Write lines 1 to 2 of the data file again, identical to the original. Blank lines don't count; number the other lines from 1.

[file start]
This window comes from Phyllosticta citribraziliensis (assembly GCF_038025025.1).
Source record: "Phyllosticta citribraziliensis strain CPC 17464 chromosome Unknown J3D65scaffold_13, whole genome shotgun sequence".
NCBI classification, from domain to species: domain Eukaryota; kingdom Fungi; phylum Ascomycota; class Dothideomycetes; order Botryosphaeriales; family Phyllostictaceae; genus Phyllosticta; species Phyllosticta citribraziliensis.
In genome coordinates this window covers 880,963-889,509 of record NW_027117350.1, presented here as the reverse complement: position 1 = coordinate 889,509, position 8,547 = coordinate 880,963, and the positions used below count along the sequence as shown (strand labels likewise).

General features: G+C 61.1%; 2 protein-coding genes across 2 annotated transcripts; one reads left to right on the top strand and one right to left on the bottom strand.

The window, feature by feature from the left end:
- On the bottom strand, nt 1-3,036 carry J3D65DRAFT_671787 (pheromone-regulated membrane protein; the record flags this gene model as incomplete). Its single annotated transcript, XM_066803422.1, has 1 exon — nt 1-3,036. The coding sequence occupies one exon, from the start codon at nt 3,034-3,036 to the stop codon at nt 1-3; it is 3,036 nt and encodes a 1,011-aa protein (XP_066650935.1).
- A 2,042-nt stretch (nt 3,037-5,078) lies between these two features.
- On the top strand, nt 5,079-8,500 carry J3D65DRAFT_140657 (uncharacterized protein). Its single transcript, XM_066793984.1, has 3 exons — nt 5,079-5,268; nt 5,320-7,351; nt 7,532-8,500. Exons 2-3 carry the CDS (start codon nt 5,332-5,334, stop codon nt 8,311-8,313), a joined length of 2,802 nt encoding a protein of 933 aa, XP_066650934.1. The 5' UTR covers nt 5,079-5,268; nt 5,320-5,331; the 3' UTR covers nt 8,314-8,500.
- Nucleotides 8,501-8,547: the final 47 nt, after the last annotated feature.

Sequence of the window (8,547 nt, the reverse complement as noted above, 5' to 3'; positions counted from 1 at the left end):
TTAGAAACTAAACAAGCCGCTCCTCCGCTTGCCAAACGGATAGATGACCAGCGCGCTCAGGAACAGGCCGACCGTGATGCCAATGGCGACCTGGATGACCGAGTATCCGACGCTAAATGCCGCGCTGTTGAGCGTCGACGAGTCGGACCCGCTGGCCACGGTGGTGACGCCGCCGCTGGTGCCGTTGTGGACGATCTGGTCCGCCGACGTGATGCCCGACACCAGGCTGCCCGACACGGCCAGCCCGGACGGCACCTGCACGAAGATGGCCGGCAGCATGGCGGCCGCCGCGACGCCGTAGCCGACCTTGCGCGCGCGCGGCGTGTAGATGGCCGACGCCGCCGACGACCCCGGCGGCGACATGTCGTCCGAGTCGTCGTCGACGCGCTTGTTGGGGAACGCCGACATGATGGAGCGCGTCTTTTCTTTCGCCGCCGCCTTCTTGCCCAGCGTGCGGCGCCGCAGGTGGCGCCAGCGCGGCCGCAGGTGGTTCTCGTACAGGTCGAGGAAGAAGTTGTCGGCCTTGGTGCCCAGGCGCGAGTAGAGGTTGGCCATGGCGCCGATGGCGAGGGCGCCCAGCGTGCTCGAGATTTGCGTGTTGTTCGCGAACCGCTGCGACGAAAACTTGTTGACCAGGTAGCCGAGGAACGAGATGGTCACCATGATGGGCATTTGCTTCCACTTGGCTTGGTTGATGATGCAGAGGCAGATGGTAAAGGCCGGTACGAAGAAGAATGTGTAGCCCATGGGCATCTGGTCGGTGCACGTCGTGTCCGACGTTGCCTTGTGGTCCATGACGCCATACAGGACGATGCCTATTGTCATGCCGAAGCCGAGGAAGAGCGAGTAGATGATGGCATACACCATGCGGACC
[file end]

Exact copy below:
This window comes from Phyllosticta citribraziliensis (assembly GCF_038025025.1).
Source record: "Phyllosticta citribraziliensis strain CPC 17464 chromosome Unknown J3D65scaffold_13, whole genome shotgun sequence".